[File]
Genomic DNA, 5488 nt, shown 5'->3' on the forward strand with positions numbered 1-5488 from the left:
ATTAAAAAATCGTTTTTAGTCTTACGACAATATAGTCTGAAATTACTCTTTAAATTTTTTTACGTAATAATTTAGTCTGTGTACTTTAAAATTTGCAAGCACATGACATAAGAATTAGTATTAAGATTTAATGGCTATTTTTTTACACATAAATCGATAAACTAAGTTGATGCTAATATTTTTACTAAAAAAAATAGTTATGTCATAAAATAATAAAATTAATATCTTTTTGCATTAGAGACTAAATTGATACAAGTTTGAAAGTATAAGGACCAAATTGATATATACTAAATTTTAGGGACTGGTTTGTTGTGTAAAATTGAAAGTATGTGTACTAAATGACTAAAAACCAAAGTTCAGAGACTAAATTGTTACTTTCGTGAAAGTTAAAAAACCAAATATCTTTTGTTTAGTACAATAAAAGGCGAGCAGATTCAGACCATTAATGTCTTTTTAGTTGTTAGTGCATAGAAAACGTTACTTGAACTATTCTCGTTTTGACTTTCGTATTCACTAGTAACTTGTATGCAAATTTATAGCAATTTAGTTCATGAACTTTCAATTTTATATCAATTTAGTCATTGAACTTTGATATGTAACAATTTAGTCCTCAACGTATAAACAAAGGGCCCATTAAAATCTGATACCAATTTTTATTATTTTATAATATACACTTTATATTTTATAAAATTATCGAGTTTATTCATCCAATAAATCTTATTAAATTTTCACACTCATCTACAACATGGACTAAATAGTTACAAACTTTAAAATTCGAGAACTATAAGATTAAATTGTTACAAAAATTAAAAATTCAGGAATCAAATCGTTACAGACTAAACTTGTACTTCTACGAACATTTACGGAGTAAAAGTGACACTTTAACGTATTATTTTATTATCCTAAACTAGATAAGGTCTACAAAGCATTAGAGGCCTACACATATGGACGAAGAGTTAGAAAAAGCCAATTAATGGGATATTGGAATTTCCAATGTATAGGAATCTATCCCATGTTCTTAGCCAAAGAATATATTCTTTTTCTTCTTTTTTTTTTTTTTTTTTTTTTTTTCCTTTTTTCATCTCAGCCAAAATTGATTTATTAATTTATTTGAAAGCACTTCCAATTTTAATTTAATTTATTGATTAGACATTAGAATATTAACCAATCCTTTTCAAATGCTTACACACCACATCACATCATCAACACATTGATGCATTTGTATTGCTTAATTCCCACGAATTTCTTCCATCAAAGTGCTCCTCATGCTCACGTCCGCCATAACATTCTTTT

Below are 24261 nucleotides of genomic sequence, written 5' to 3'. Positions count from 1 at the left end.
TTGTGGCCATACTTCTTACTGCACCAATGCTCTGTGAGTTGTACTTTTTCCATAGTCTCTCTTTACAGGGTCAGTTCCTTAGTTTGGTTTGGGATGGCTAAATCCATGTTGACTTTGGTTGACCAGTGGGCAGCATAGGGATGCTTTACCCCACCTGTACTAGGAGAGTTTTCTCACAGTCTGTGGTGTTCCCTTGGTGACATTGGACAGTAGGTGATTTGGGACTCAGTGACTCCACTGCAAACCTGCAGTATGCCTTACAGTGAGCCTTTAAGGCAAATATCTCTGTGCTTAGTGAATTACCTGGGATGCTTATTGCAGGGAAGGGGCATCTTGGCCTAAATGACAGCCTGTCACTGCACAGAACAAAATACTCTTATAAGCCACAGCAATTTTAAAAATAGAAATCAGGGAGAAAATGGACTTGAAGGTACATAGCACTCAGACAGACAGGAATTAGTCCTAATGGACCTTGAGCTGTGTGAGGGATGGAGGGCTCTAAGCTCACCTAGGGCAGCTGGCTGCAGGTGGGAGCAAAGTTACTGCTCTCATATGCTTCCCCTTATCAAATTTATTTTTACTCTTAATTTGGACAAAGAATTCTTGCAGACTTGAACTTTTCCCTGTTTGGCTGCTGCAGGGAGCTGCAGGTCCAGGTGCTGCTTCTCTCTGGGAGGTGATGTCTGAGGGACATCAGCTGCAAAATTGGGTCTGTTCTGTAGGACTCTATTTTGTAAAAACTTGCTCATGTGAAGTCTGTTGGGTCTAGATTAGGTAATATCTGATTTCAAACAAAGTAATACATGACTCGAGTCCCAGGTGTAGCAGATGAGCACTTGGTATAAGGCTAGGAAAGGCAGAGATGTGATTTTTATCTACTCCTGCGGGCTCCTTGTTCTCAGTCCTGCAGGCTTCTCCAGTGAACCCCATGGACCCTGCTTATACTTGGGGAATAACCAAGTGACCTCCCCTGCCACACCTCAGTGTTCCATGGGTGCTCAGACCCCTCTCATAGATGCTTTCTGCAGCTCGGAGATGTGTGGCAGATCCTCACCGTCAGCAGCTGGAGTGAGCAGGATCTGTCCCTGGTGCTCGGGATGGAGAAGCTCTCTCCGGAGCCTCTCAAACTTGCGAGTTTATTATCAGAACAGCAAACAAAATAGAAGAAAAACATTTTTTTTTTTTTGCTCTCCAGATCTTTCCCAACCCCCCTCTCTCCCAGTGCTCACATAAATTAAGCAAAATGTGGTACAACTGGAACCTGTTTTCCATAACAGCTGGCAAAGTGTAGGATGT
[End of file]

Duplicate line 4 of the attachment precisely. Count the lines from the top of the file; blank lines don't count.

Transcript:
TTGTGGCCATACTTCTTACTGCACCAATGCTCTGTGAGTTGTACTTTTTCCATAGTCTCTCTTTACAGGGTCAGTTCCTTAGTTTGGTTTGGGATGGCTAAATCCATGTTGACTTTGGTTGACCAGTGGGCAGCATAGGGATGCTTTACCCCACCTGTACTAGGAGAGTTTTCTCACAGTCTGTGGTGTTCCCTTGGTGACATTGGACAGTAGGTGATTTGGGACTCAGTGACTCCACTGCAAACCTGCAGTATGCCTTACAGTGAGCCTTTAAGGCAAATATCTCTGTGCTTAGTGAATTACCTGGGATGCTTATTGCAGGGAAGGGGCATCTTGGCCTAAATGACAGCCTGTCACTGCACAGAACAAAATACTCTTATAAGCCACAGCAATTTTAAAAATAGAAATCAGGGAGAAAATGGACTTGAAGGTACATAGCACTCAGACAGACAGGAATTAGTCCTAATGGACCTTGAGCTGTGTGAGGGATGGAGGGCTCTAAGCTCACCTAGGGCAGCTGGCTGCAGGTGGGAGCAAAGTTACTGCTCTCATATGCTTCCCCTTATCAAATTTATTTTTACTCTTAATTTGGACAAAGAATTCTTGCAGACTTGAACTTTTCCCTGTTTGGCTGCTGCAGGGAGCTGCAGGTCCAGGTGCTGCTTCTCTCTGGGAGGTGATGTCTGAGGGACATCAGCTGCAAAATTGGGTCTGTTCTGTAGGACTCTATTTTGTAAAAACTTGCTCATGTGAAGTCTGTTGGGTCTAGATTAGGTAATATCTGATTTCAAACAAAGTAATACATGACTCGAGTCCCAGGTGTAGCAGATGAGCACTTGGTATAAGGCTAGGAAAGGCAGAGATGTGATTTTTATCTACTCCTGCGGGCTCCTTGTTCTCAGTCCTGCAGGCTTCTCCAGTGAACCCCATGGACCCTGCTTATACTTGGGGAATAACCAAGTGACCTCCCCTGCCACACCTCAGTGTTCCATGGGTGCTCAGACCCCTCTCATAGATGCTTTCTGCAGCTCGGAGATGTGTGGCAGATCCTCACCGTCAGCAGCTGGAGTGAGCAGGATCTGTCCCTGGTGCTCGGGATGGAGAAGCTCTCTCCGGAGCCTCTCAAACTTGCGAGTTTATTATCAGAACAGCAAACAAAATAGAAGAAAAACATTTTTTTTTTTTTGCTCTCCAGATCTTTCCCAACCCCCCTCTCTCCCAGTGCTCACATAAATTAAGCAAAATGTGGTACAACTGGAACCTGTTTTCCATAACAGCTGGCAAAGTGTAGGATGT